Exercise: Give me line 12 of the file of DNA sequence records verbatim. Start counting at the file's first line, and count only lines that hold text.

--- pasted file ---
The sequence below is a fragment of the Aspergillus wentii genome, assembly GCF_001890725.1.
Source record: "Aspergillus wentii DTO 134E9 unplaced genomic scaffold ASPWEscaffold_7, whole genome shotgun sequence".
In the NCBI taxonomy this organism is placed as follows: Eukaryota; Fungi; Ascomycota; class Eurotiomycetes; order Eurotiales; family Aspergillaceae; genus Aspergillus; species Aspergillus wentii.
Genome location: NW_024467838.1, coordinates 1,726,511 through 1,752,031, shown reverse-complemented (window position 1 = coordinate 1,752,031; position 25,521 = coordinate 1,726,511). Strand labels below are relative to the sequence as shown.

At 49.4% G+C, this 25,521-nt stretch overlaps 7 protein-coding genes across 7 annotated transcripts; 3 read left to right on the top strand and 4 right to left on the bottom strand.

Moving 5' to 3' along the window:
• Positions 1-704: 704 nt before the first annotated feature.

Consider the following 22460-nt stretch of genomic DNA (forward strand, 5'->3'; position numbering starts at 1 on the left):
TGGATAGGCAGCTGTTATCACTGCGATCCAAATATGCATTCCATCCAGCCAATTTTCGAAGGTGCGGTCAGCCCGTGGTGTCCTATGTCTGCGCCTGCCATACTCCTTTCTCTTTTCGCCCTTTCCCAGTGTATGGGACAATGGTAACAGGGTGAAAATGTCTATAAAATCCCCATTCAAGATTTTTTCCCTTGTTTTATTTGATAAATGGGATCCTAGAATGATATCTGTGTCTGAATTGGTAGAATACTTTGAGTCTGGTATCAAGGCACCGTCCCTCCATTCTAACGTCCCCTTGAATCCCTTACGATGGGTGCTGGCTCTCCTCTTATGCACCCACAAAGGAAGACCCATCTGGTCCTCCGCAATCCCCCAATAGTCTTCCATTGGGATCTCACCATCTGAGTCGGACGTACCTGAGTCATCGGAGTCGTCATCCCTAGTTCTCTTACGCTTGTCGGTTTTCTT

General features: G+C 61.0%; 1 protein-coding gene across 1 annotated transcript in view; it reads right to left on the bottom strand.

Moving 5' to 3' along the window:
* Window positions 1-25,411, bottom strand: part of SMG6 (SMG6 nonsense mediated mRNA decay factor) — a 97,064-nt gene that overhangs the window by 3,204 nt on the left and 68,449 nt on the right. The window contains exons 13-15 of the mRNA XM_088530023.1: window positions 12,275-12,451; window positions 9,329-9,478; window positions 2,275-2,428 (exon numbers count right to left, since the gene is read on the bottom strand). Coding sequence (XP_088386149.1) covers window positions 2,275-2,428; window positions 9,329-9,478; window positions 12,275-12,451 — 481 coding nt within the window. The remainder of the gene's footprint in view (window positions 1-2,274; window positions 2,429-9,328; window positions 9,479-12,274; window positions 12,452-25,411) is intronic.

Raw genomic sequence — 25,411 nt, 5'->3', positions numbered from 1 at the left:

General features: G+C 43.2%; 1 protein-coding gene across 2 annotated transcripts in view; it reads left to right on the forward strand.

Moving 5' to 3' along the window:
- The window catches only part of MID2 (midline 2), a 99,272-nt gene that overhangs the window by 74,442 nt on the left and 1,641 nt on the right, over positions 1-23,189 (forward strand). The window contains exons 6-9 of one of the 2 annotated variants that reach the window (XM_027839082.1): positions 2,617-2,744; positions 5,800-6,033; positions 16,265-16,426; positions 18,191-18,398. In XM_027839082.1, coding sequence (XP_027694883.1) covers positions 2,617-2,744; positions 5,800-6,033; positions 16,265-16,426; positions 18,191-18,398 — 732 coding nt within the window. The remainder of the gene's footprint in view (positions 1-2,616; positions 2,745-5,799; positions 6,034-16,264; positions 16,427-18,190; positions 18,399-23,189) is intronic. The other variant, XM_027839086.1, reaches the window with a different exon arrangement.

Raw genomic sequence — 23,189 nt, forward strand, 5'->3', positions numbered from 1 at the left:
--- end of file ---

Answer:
* Window positions 1-25,411, bottom strand: part of SMG6 (SMG6 nonsense mediated mRNA decay factor) — a 97,064-nt gene that overhangs the window by 3,204 nt on the left and 68,449 nt on the right. The window contains exons 13-15 of the mRNA XM_088530023.1: window positions 12,275-12,451; window positions 9,329-9,478; window positions 2,275-2,428 (exon numbers count right to left, since the gene is read on the bottom strand). Coding sequence (XP_088386149.1) covers window positions 2,275-2,428; window positions 9,329-9,478; window positions 12,275-12,451 — 481 coding nt within the window. The remainder of the gene's footprint in view (window positions 1-2,274; window positions 2,429-9,328; window positions 9,479-12,274; window positions 12,452-25,411) is intronic.